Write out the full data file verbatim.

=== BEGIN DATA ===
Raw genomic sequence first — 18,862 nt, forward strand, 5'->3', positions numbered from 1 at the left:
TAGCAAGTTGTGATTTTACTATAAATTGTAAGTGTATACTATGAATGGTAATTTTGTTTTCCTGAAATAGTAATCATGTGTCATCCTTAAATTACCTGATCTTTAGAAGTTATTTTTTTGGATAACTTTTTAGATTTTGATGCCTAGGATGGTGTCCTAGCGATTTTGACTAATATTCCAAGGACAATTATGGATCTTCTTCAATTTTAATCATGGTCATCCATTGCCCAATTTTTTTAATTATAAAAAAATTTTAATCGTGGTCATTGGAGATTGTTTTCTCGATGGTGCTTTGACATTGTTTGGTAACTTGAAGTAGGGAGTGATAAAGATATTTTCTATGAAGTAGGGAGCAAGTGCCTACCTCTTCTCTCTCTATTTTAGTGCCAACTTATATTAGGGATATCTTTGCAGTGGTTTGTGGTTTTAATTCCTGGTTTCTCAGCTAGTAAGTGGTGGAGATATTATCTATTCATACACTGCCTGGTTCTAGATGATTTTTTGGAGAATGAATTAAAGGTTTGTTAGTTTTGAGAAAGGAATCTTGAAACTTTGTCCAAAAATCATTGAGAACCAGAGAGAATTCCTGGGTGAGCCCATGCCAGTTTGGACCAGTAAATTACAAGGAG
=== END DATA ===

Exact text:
Raw genomic sequence first — 18,862 nt, forward strand, 5'->3', positions numbered from 1 at the left:
TAGCAAGTTGTGATTTTACTATAAATTGTAAGTGTATACTATGAATGGTAATTTTGTTTTCCTGAAATAGTAATCATGTGTCATCCTTAAATTACCTGATCTTTAGAAGTTATTTTTTTGGATAACTTTTTAGATTTTGATGCCTAGGATGGTGTCCTAGCGATTTTGACTAATATTCCAAGGACAATTATGGATCTTCTTCAATTTTAATCATGGTCATCCATTGCCCAATTTTTTTAATTATAAAAAAATTTTAATCGTGGTCATTGGAGATTGTTTTCTCGATGGTGCTTTGACATTGTTTGGTAACTTGAAGTAGGGAGTGATAAAGATATTTTCTATGAAGTAGGGAGCAAGTGCCTACCTCTTCTCTCTCTATTTTAGTGCCAACTTATATTAGGGATATCTTTGCAGTGGTTTGTGGTTTTAATTCCTGGTTTCTCAGCTAGTAAGTGGTGGAGATATTATCTATTCATACACTGCCTGGTTCTAGATGATTTTTTGGAGAATGAATTAAAGGTTTGTTAGTTTTGAGAAAGGAATCTTGAAACTTTGTCCAAAAATCATTGAGAACCAGAGAGAATTCCTGGGTGAGCCCATGCCAGTTTGGACCAGTAAATTACAAGGAG